Self-declaration doesn't replace the need for a DBS disclosure check for eligible roles, but can provide additional information that a DBS check will not.
Self-declaration can be part of an organisation’s safer recruitment process. It involves requiring an individual to provide information to be used as part of a decision on their suitability for a particular role with children.
It is recommended good practice to use a separate self-declaration form rather than embed self-declaration questions within their overall application form.
We have developed 2 self-declarations forms. One for roles that are eligible for DBS checks and one for roles that are not eligible:
- Self-declaration form – for roles eligible for DBS checks
- Self-declaration form – for roles not eligible for DBS checks
Benefits of self-declaration
The advantages of using self-declaration forms include:
- providing a means to test the openness and honesty of a candidate
- allowing relevant questions about an applicant’s background and experience that don't feature in the DBS process
- facilitating the applicant to sign to confirm a wider range of consents than a DBS application form
- clarifying that consent is given to the organisation taking steps to clarify information arising on a DBS disclosure
- confirming understanding that the organisation may share information with other organisations if this is considered necessary to safeguard children
What you can ask
The DBS information filtering rules introduced in 2013 and updated in Nov 2020, had a significant impact on what information an organisation is legally entitled to ask for about an individual’s criminal history.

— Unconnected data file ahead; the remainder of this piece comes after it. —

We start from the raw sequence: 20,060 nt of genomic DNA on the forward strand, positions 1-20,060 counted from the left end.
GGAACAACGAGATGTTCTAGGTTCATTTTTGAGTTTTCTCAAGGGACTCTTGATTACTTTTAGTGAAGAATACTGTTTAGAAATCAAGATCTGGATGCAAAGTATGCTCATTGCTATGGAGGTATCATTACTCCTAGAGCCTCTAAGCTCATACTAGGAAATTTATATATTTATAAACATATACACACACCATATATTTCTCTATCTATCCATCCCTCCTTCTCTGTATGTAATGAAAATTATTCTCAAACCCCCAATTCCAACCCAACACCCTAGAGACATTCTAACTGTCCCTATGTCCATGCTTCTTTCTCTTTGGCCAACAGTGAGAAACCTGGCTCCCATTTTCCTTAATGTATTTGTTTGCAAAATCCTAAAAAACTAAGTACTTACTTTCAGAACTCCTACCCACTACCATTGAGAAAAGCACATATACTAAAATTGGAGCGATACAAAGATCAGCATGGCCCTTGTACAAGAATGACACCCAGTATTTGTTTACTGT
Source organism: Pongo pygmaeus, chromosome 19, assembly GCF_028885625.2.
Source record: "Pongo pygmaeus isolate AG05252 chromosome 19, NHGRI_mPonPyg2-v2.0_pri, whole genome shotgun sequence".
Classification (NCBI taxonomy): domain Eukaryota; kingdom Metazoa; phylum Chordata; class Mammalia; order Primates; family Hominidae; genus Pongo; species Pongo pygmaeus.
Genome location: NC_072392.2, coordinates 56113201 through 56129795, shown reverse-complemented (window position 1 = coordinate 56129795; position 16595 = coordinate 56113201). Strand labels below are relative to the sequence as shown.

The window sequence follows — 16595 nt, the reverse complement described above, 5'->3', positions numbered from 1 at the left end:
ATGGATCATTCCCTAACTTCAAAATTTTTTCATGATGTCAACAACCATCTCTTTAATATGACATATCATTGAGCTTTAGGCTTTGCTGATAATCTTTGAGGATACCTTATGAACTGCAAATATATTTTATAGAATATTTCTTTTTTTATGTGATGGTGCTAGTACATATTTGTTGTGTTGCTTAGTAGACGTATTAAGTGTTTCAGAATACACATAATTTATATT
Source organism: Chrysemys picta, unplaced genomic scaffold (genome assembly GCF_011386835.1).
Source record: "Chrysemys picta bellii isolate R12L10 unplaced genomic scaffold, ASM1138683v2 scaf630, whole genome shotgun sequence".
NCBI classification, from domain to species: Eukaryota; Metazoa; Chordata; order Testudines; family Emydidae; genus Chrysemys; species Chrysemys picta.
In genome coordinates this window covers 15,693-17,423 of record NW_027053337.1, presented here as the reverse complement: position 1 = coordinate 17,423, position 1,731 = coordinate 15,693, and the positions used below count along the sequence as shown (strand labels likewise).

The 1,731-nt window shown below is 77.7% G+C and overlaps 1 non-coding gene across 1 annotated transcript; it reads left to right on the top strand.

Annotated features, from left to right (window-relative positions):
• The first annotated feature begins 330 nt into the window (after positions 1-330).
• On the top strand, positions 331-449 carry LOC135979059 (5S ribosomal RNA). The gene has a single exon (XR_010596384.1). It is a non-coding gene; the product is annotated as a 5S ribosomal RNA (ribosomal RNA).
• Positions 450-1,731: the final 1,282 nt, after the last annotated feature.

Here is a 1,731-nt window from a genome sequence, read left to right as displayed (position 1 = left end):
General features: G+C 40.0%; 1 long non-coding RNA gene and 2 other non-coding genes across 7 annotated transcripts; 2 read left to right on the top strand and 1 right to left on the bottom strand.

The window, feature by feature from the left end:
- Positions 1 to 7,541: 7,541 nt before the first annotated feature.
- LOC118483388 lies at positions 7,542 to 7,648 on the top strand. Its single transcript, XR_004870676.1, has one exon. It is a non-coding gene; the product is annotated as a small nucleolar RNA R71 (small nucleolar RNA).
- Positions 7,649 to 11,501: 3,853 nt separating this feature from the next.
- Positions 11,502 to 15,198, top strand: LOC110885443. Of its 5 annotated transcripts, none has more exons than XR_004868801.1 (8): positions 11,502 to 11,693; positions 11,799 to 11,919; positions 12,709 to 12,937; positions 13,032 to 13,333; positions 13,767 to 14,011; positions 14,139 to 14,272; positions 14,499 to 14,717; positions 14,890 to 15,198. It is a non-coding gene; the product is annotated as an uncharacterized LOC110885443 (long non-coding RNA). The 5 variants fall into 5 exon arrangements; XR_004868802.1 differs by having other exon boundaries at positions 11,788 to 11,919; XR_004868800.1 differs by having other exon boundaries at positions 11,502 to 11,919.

You can no longer simply ask for information about ‘any criminal convictions, formal warnings or cautions’ through either the DBS application form or the organisation’s self-declaration form.
The options for self-declaration include:
- for roles that are eligible for DBS disclosure checks, amending self-declaration forms to include or link to the full filtering rules guidance. This is a relatively complex document and references a long list of offences that may confuse as many individuals as it assists.
> Start using the Self-declaration form – for roles eligible for DBS checks
- changing the nature of the questions on the self-declaration to avoid asking for specific criminal conviction information. This still allows organisations to obtain relevant information and secure a range of other consents. It also has a slight amendment of wording to use the self-declaration for anyone coming into contact with children in the course of their role – regardless of whether they qualify for a DBS check or not.
> Start using the Self-declaration form – for roles not eligible for DBS checks
The CPSU worked with several sports bodies and NSPCC staff with expertise in safe recruitment to amend the template self-declarations form in order to reflect the changes. The template can be adapted to suit your organisation.
The CPSU strongly recommends that any individuals eligible for DBS checks should be required to provide a valid disclosure.
See our safer recruitment pages for help and advice on general processes and procedures relating to this topic, as well as more information about records checks.